remove the NTFS table entry for the file or folder. Schedule chkdsk /f, reboot
(which breaks any connections to open files or folder) and chkdsk finds an
directory entry without data and cleans up the "bad" (actually obsolete)
directory entry. Voila! the file or folder that you gave Access
Denied even as administrator is gone. The access problem was not
permissions, it is simply that the directory entry exists but no file or folder
does. I later found a kb article which described this
IE5 and replaces the Schedule service and the AT commands. Some programs
will only run under the schedule service, or they run unpredictably under Task
Scheduler. If this is a problem you have had with AT, uninstall Task Scheduler
and use the Schedule service (atsvc.exe) instead. See this MS Knowledge Base
You may have trouble
importing a Security Certificate in Microsoft Outlook or Microsoft Outlook
Express running on Windows NT 4.0. The path to the Security Certificate may
contain random ASCII characters, or Internet Explorer may stop responding (hang)
or close unexpectedly. This issue can occur if you upgrade to SP4 and then
export the Security Certificate from Netscape Navigator, or if you try to import
a Security Certificate that uses the SMIME security standard. The only fix for
this is to upgrade to SP5.
that Prevents NT from Booting
after you upgrade a Microsoft DNS-based server from Windows NT 4.0
Service Pack 3 to Service Pack 4, 5, or 6 But that not really the problem. The
SP upgrade is revealing a reall problem. Your DNS is improperly configured. You
have something in your DNS configuration that is instructing the DNS server to
send a message to an IP address that is not valid. The most common problem is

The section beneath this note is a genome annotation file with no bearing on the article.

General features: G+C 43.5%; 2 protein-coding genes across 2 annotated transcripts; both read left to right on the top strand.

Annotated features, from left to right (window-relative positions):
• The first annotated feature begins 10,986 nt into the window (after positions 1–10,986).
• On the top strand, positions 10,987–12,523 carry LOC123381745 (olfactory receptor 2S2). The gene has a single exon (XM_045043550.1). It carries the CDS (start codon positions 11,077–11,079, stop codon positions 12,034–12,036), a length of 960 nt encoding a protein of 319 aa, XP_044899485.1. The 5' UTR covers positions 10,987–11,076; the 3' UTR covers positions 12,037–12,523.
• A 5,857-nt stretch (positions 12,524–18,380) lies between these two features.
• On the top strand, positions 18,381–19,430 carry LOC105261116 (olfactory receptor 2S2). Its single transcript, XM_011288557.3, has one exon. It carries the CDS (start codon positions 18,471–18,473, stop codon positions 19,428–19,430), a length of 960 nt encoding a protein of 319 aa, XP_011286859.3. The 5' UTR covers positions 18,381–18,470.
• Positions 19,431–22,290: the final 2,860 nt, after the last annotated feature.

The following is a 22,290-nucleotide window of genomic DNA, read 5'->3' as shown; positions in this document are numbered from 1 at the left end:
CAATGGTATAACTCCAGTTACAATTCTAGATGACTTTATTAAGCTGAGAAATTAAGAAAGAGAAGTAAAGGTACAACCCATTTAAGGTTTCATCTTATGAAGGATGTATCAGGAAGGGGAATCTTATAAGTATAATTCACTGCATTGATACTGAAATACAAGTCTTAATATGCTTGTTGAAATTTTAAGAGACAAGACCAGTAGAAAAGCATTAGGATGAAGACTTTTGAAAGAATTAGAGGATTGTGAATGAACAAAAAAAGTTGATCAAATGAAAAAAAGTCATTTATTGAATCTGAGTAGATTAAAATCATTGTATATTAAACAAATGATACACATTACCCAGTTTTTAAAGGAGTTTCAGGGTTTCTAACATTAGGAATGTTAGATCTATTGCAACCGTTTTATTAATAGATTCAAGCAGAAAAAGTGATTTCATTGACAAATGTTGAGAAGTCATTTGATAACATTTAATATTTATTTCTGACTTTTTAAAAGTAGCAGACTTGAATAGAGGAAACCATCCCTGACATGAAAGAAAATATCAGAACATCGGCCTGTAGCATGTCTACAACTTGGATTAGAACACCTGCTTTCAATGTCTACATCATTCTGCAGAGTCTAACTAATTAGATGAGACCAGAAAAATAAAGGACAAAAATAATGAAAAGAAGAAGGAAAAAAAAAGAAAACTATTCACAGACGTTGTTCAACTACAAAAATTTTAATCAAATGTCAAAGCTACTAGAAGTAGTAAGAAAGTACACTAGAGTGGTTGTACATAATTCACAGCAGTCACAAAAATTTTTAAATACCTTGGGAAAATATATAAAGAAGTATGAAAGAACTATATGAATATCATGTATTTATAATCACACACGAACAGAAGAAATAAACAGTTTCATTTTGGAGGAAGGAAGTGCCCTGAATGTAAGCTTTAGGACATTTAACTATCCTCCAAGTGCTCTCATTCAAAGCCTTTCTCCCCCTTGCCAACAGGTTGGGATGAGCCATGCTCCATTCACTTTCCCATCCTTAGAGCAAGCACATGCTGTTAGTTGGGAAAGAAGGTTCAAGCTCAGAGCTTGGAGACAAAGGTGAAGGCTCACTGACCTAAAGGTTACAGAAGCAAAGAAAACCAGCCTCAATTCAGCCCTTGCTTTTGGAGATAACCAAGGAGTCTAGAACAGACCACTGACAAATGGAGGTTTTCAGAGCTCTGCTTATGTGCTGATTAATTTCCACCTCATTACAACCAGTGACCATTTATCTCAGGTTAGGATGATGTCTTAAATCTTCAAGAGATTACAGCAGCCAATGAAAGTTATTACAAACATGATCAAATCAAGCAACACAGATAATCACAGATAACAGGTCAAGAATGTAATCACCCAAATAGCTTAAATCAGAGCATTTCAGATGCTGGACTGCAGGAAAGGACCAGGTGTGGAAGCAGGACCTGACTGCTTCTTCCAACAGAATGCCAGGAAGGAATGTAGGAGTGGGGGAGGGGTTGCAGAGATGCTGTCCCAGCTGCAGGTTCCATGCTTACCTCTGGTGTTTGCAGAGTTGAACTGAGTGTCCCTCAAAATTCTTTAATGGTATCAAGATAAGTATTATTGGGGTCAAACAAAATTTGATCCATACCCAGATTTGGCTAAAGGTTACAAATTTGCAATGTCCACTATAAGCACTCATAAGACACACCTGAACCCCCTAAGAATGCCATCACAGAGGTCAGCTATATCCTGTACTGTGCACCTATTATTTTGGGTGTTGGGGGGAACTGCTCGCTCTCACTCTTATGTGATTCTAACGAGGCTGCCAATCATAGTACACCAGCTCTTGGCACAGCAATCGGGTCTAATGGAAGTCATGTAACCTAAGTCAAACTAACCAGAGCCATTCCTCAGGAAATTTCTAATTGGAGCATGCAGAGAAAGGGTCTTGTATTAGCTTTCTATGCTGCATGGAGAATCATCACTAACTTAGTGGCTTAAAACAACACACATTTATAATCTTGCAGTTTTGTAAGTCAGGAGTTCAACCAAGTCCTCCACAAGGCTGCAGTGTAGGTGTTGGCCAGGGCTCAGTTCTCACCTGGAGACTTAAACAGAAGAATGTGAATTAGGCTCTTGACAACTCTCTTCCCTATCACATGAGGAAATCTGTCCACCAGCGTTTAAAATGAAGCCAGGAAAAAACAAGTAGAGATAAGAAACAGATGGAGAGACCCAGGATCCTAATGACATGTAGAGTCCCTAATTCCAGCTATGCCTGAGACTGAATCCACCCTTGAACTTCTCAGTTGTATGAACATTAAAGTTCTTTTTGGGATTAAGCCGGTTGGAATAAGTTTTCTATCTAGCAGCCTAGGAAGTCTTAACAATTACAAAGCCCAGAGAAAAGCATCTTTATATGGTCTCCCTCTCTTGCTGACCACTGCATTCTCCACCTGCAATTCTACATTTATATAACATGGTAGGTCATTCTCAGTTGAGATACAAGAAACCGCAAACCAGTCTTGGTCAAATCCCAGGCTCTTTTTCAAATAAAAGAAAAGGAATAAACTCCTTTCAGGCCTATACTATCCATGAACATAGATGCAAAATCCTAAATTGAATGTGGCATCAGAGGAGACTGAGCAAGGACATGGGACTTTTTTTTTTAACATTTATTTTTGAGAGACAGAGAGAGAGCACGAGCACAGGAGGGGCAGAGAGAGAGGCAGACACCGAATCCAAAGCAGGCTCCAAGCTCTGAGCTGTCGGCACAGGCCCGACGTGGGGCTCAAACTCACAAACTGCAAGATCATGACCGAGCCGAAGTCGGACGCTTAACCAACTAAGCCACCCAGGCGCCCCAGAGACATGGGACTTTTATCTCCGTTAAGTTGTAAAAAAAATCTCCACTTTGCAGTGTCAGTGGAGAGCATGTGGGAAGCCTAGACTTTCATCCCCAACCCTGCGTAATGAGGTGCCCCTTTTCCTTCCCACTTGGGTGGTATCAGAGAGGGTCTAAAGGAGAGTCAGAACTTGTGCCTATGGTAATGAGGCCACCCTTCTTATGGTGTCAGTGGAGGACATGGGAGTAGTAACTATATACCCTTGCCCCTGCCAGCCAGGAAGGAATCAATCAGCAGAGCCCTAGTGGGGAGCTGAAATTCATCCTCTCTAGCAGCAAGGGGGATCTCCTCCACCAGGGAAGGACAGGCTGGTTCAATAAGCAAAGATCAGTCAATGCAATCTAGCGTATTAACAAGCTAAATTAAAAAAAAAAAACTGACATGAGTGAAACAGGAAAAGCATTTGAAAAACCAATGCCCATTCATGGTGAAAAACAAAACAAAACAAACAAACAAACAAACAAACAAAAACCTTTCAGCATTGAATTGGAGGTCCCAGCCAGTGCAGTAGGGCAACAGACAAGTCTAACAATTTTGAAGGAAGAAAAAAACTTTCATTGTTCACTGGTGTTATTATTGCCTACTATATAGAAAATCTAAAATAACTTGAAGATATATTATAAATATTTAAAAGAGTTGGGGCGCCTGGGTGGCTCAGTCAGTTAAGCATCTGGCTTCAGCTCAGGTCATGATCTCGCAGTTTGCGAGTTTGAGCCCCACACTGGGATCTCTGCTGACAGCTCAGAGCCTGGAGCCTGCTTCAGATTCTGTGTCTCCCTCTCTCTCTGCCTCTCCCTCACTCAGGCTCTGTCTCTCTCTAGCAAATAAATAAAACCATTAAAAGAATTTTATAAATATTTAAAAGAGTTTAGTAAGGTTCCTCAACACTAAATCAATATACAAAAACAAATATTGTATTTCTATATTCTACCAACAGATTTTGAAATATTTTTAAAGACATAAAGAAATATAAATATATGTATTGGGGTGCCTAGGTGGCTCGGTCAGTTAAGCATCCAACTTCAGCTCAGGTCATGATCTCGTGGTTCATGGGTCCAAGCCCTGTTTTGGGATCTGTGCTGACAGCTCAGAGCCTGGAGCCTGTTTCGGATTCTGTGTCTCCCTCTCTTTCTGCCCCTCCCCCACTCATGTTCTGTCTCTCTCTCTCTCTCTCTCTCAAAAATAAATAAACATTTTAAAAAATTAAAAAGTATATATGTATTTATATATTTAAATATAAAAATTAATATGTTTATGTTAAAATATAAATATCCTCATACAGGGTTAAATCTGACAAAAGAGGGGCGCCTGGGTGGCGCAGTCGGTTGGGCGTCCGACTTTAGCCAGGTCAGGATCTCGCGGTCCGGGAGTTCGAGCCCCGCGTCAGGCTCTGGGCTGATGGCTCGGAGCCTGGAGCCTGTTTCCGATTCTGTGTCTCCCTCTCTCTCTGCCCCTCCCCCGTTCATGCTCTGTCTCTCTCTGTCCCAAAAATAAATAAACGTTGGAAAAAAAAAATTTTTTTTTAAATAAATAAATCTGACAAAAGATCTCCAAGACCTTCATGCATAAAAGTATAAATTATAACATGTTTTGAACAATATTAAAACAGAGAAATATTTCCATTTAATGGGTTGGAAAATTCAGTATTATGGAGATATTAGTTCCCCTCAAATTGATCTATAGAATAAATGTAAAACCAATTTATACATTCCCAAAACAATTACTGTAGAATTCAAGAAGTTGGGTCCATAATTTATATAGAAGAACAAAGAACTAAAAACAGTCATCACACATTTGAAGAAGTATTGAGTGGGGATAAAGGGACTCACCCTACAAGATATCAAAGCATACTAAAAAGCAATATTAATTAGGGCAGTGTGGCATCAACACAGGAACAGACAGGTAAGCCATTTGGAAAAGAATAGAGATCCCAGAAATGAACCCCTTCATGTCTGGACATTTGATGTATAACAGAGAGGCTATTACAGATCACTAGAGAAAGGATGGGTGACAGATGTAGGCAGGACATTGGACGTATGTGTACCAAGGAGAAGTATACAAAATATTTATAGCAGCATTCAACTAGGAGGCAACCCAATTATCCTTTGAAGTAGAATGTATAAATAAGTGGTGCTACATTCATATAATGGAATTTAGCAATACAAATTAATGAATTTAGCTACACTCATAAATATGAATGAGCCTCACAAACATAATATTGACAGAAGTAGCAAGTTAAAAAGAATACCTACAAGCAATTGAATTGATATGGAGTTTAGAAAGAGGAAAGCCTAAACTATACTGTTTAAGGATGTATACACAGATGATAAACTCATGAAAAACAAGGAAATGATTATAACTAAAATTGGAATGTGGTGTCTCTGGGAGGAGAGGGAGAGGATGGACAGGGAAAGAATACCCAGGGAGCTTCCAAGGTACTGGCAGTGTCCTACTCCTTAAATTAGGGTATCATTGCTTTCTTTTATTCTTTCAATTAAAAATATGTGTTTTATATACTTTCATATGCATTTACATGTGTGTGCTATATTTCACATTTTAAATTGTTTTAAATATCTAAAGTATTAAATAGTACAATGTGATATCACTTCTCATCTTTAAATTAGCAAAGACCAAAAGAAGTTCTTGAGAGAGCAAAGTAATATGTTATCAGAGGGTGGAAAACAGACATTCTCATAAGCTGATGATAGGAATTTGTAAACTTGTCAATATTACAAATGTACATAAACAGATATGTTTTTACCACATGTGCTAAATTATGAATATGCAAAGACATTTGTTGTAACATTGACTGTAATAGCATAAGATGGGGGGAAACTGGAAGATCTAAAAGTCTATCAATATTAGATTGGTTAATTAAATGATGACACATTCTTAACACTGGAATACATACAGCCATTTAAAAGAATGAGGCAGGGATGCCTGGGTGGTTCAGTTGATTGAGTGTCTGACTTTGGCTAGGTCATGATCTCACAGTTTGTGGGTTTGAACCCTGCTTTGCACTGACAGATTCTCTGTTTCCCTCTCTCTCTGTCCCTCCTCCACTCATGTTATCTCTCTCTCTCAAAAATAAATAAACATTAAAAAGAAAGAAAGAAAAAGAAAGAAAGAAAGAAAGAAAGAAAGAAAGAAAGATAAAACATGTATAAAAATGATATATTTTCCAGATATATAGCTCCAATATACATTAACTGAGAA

that somewhere in your DNS configuration you have either a blank or a 0.0.0.0 IP
address. This could be in the IP Master field telling a secondary zone database
where to find a primary, or it could be in a Notify list, or it might be in a
corrupted CACHE.DNS file. It is also possible that it could be in a corrupted
entry in the registry. Check these areas for a blank, zero, or invalid IP
address, correct it, then stop and re-start the DNS service.
You get this error when
trying to create a trust to a domain which has RestrictAnonymous set. You can
resolve by removing RestrictAnonymous or by placing the PDCs address in the WINS
server db or LMHosts. See Q245172
Your antivirus software detects a boot sector virus. You allow
the antivirus software to clean the virus off. When you reboot, a DRIVE (1 or
more partitions) is missing. Actually the drive is not missing. The antivirus
software rewrote the MBR (master boot record) to eliminiate the boot sector
virus. The disk signature NT uses to recognize the drive as an NT drive is
stored in the MBR and is no longer there after the antivirus software rewrote a
default MBR. Reboot and when NT asks if its OK to write the drive signature,
allow it to do so. Until the drive signature is rewritten, NT will set the drive
When you assign a drive letter to a
jazz drive or other removable media under SP6a, if you delete the partition,
create it again, and assign a new drive letter, you won't see the previously
assigned drive letter in the available drive list until you reboot the system.
the combined size of the files in the
%SystemRoot%\Repair folder exceeds the capacity of one floppy disk. See kb